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“It is a big undertaking,” Bourke said. “The commitment the community has to undertake, especially a community the size of Ames with more infrastructure, and for RAGBRAI to give less than $9,000 for all that work. You have a bad weather day and all of a sudden it’s going to impact what a community can generate. There should be more of commitment from RAGBRAI than just saying, ‘we are bringing all of these people to your community.’”

Josh Schamberger, president of Think Iowa City, regularly rides RAGBRAI and has helped Iowa City, Coralville and North Liberty host RAGBRAI several times. He estimated budgets for hosting it are about $150,000, with a large chunk going to entertainment and bands.

Communities typically absorb the cost of overtime for public safety, public works and other resources. But given the money thought to be generated by RAGBRAI, he questions why taxpayers should bear a burden.

“I think the ride is seen as a huge benefit for the state of Iowa and communities,” he said. “The concern is if the story is true all of this money is being made on RAGBRAI and not staying in Iowa. True up the towns and in-kind services provided.”

Schamberger said Iowa tourism officials, in a regularly scheduled meeting, this week discussed some of these issues, along with how to handle the RAGBRAI-Iowa’s Ride rivalry. He said a few of the tourism officials plan to meet with Gannett.

RAGBRAI’s website has been changed to say it is “looking at transparency around our giving and the commitments to the town.”

The Register provided a statement about its commitments to WHO-TV, which first reported on the issue. It said RAGBRAI officials are looking at “commitments across the event and are dedicated to making positive changes.”

RAGBRAI says it contributes all profits after expenses to Iowa charities, according to a handbook for the routes’ overnight towns.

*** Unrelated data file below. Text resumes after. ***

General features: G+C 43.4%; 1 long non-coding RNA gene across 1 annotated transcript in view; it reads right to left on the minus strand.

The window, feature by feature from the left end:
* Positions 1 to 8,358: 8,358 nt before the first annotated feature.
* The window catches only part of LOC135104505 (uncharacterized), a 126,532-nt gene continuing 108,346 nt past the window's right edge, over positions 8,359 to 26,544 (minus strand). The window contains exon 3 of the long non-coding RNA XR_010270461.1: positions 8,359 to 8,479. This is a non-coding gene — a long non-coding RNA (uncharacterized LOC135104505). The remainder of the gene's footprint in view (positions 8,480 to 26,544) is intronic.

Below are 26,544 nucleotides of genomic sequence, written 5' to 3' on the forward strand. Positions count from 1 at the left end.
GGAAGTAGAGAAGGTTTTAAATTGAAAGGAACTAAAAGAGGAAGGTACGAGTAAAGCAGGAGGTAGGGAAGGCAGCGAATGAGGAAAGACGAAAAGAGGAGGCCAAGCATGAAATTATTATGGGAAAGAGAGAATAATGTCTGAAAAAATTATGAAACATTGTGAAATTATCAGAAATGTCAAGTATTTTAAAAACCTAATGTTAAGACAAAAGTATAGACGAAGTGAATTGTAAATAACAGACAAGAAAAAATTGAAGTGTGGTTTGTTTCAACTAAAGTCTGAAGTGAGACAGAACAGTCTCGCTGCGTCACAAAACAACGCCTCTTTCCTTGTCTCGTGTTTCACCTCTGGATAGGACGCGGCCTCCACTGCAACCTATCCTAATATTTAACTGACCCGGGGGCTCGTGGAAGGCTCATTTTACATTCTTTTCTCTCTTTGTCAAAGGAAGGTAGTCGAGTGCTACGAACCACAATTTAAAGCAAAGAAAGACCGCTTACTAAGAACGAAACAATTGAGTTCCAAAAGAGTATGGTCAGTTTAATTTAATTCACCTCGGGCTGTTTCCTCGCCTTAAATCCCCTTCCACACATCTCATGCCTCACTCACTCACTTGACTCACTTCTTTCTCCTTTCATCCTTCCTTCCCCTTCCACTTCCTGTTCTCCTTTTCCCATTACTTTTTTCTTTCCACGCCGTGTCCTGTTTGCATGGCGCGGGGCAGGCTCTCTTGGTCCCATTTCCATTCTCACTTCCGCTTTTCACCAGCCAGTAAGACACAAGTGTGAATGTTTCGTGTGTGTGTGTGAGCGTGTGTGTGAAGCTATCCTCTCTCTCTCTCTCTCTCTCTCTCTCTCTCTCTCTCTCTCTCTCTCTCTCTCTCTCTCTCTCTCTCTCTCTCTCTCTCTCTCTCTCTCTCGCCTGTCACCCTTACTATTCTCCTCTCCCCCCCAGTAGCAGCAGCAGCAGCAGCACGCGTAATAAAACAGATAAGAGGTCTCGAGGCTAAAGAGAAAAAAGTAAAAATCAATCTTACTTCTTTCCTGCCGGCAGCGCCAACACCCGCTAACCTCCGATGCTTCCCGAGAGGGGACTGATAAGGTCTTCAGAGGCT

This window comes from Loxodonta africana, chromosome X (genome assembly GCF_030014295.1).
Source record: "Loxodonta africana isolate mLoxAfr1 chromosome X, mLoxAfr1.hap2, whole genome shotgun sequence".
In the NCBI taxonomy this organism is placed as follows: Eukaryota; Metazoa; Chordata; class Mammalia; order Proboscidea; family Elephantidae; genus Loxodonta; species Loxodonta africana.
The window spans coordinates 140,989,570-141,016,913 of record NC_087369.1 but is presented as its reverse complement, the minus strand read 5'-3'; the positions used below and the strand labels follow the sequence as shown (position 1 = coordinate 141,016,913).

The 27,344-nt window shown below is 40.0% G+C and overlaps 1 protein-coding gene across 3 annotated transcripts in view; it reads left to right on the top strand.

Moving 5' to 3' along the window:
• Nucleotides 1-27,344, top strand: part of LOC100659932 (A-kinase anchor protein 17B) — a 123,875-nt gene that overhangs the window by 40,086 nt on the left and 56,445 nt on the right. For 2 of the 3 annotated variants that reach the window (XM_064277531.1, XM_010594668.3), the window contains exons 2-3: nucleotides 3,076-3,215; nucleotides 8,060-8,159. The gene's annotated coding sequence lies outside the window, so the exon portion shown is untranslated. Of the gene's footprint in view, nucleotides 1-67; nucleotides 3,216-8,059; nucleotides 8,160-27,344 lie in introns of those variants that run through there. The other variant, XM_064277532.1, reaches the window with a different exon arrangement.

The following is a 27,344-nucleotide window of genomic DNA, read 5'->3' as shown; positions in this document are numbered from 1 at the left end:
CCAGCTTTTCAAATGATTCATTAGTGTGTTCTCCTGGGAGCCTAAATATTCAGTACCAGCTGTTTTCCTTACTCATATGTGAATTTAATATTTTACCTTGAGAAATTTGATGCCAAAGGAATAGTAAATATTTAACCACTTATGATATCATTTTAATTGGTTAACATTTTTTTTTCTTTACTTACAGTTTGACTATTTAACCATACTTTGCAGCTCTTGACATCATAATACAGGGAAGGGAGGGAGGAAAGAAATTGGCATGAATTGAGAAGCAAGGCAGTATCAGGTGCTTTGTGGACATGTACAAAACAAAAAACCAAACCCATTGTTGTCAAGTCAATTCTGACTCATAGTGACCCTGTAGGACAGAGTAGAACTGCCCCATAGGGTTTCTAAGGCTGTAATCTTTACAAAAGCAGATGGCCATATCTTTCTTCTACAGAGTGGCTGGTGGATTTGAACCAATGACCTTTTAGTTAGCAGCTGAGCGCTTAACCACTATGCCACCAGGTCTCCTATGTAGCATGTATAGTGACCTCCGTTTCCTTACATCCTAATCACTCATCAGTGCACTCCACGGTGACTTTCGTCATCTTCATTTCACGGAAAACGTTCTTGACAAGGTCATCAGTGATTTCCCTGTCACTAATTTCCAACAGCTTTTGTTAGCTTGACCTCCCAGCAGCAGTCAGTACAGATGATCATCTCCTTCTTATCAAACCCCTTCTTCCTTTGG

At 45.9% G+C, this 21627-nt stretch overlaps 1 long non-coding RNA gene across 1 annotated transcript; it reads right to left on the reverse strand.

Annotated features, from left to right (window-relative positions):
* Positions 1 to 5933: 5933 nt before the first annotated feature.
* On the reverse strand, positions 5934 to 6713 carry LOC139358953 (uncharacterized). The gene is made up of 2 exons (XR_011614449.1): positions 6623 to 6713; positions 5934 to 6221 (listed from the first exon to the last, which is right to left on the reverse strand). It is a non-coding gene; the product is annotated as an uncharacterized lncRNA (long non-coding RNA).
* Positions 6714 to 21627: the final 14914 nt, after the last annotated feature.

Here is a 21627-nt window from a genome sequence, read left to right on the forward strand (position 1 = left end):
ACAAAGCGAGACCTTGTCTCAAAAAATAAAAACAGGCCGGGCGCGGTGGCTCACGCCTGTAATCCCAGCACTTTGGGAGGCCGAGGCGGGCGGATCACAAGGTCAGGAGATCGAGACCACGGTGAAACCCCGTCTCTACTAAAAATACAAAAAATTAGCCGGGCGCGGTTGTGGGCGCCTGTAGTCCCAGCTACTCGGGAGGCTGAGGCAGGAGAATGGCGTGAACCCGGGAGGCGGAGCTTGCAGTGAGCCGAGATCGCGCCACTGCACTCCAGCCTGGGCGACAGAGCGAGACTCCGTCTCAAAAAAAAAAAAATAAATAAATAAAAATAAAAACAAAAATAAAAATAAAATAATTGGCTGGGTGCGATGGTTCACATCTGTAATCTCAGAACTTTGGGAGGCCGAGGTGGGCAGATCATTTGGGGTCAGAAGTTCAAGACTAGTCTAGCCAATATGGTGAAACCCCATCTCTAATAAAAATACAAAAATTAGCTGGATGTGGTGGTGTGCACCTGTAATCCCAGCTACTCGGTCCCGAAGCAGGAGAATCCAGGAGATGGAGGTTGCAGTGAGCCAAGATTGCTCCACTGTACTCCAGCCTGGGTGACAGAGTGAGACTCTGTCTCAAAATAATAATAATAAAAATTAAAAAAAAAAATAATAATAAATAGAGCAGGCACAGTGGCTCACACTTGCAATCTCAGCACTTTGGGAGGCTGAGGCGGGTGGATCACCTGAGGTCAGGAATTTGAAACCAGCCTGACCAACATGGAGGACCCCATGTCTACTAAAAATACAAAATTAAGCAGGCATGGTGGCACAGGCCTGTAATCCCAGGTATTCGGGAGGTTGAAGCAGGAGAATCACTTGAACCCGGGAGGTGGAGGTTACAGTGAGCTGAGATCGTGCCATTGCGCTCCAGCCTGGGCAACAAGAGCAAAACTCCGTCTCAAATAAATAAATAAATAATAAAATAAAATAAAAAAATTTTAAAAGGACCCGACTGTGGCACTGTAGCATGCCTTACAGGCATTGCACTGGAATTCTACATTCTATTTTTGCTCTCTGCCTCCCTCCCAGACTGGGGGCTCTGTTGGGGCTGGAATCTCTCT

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An advertisement by the Register, which started RAGBRAI in 1973, states that in 2019 the newspaper “gives back over $3 million annually” through events like RAGBRAI, A Community Thrives, which is Gannett’s charitable foundation, and Embrace Iowa, a partnership between Iowa Association of Community Action Directors and the Register.

About 20 charities each year with a focus on Greater Des Moines and Central Iowa receive contributions on behalf of RAGBRAI, the Register and the Gannett Foundation, according to the RAGBRAI website, but it does not detail the donations.

Juskiewicz, the 16-year RAGBRAI director who resigned with a scathing public letter, backed off direct competition with RAGBRAI from his Iowa’s Ride.

He apologized on Facebook, granting riders a reprieve in not having to choose between events.

Iowa’s Ride has been rescheduled for a week earlier — July 12 to 18. And the route will go from east to west, so those interested in doing both could finish Iowa’s Ride and then join RAGBRAI, which is July 19-25. Traditionally, it goes from Iowa’s west to east.

Juskiewicz declined to discuss financial questions surrounding RAGBRAI under his tenure.

He said it was public input — not a legal threat — that prompted him to shift Iowa’s Ride plans.

“There’s still a lot of people who want to do the ride,” Juskiewicz said. “I am not looking to do a 20,000-person ride. This is a smaller ride, getting back to the roots. A 5,000 person ride is what looking for. It will allow us to go back into smaller towns we couldn’t do before. I think 5,000-6,000 would be a good sized ride.”

Registration for RAGBRAI opened Monday.

Iowa’s Ride registration is also open. The fee is $150 through Feb. 1 and then raises to $175. Those who registered early under the old dates are eligible for a refund.

Comments: (319) 398-8310; brian.morelli@thegazette.com